Foods rich in calcium
*Be sure to read labels for exact amounts of calcium; not all products are fortified with calcium and Vitamin D.

**This list is not a suggestion of what you “should” eat but rather a guide to help you understand amounts of calcium in commonly consumed foods and drinks.

Dairy Based Beverages and Foods

Non-Dairy Drinks and Foods

Vegetables, Nuts, Beans &  Other Plant Foods
*Boiled greens have higher amounts of calcium available for absorption, but most of us eat our greens raw.  For example, 1 cup of boiled kale has about twice the calcium of raw; 179 mg vs. 90 mg.

  • Beans (1 cup, black, kidney, cannellini, navy) = 175 mg
  • Tofu ( ¼ block) = 160 mg
  • Turnip Greens (1 cup, raw) = 105 mg
  • Kale ( 1 cup, raw) = 90 mg
  • Almonds (1/4 cup, unsalted) = 70 mg
  • Beet Greens (1 cup, raw) = 45 mg
  • Broccoli ( 1cup, raw) = 41 mg
  • Spinach (1 cup, raw) = 30 mg

Calcium and your Reboot
It’s tricky to answer the question, “Will I get enough calcium during my Reboot,” since the definition of “enough” is highly debatable.  But here’s what you will get (besides all the amazing plant energy and wellness promoting nutrients!)

The amount of calcium in juice will be less than consuming the entire vegetable raw, since some is lost with the pulp.  To get the most calcium out of your juice, save the pulp for after your juice only reboot, and use it for baking.

How much calcium is in my juice?
A green juice has approximately 40-80 mg of calcium per 8 oz. (240 mL).  A typical Reboot juice is 16-20 oz. (480-600 mL) and could have up to 80-160 mg of calcium.  If you are drinking 4-6 juices per day you could be getting approximately 600 mg of calcium per day on average.  The full range would be from 320 mg (4 juices at 80 mg calcium each) all the way up to 960 mg (6 juices at 160 mg calcium each).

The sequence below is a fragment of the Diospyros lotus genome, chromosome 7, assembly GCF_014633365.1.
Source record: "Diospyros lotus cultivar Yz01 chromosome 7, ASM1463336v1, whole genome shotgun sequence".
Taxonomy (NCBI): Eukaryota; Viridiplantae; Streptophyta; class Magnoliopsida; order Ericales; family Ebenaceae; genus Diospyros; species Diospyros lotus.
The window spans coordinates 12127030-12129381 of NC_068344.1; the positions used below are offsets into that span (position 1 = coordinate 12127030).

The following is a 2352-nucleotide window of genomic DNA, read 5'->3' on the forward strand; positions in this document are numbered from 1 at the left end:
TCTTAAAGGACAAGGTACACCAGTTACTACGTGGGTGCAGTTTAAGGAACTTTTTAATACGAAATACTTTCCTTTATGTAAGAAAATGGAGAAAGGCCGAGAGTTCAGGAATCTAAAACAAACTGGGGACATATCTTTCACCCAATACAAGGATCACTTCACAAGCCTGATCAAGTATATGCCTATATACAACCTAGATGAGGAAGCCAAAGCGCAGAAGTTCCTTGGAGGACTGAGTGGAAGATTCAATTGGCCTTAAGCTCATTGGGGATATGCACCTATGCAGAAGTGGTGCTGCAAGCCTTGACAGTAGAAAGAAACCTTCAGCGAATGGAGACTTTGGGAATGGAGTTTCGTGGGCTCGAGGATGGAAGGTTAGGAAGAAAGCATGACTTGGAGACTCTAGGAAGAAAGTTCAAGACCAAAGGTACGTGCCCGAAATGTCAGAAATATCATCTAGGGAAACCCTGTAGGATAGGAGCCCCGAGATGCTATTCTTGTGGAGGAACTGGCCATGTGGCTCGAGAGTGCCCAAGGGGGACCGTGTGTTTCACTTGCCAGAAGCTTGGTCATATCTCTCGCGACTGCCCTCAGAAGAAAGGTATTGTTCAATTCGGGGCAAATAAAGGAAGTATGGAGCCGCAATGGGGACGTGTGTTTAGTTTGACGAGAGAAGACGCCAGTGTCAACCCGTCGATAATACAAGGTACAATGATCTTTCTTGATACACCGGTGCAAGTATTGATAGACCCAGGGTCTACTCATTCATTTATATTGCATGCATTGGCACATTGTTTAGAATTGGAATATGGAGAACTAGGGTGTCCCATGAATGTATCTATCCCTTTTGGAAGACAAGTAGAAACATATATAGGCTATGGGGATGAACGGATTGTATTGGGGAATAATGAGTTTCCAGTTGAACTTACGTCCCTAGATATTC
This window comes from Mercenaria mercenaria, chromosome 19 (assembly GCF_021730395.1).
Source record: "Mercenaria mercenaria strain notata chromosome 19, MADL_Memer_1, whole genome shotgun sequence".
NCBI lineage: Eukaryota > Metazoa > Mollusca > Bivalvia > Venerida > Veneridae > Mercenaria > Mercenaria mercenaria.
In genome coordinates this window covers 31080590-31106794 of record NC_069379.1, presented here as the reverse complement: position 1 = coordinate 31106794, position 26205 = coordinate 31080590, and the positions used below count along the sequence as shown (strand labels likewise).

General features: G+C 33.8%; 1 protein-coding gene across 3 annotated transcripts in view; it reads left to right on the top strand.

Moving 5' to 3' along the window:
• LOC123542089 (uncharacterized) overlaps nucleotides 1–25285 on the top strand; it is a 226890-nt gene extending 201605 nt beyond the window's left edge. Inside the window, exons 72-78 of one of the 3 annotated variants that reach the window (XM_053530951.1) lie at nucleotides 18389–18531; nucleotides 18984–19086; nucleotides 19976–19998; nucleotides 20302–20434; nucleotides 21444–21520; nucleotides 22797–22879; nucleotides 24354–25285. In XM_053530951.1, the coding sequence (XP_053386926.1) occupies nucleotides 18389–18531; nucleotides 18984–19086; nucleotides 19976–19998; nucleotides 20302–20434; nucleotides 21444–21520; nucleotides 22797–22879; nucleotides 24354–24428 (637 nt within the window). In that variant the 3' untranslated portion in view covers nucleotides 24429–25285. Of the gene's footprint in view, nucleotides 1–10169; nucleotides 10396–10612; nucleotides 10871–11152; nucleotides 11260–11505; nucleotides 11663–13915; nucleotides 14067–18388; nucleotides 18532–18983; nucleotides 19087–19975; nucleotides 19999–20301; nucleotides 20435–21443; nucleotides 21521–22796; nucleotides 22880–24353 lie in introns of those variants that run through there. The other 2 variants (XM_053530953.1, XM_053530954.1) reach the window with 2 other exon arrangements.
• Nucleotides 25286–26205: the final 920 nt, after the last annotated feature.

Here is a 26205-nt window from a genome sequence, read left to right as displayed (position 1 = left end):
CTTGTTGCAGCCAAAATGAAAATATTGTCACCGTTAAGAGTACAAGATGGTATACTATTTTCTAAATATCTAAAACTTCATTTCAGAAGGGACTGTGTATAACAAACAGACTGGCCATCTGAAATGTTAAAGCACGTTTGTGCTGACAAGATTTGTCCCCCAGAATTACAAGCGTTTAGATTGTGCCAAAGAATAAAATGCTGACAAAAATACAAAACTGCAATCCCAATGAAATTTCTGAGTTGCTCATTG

Since many experts feel that 600-700 mg of calcium per day is plenty; you can get 100% of your calcium needs during a juice only Reboot! 

Will I develop a calcium deficiency during my Reboot?
It’s important to note that a healthy person embarking on a 14-15 day Reboot is unlikely to develop a nutrient deficiency in that period of time.  So even if you and your doctor believe you need 1200 mg of calcium a day, you’ll be getting at least half of that during your Reboot and in two weeks time you won’t experience negative effects on your bones or overall health.

What about Vitamin D?
If you were taking Vitamin D before your Reboot, have a history of Vitamin D deficiency, have been prescribed this vitamin by your doctor or live above the 37th parallel (that’s Atlanta!) between March and November, you may want to take Vitamin D.  A common daily dose is 800-1000 IU of Vitamin D3, but some people need more.  Your doctor can order a blood test so you can find out exactly how much is right for you.  Too much Vitamin D can be risky and increase mortality risk so be sure and speak with your doctor before taking supplements.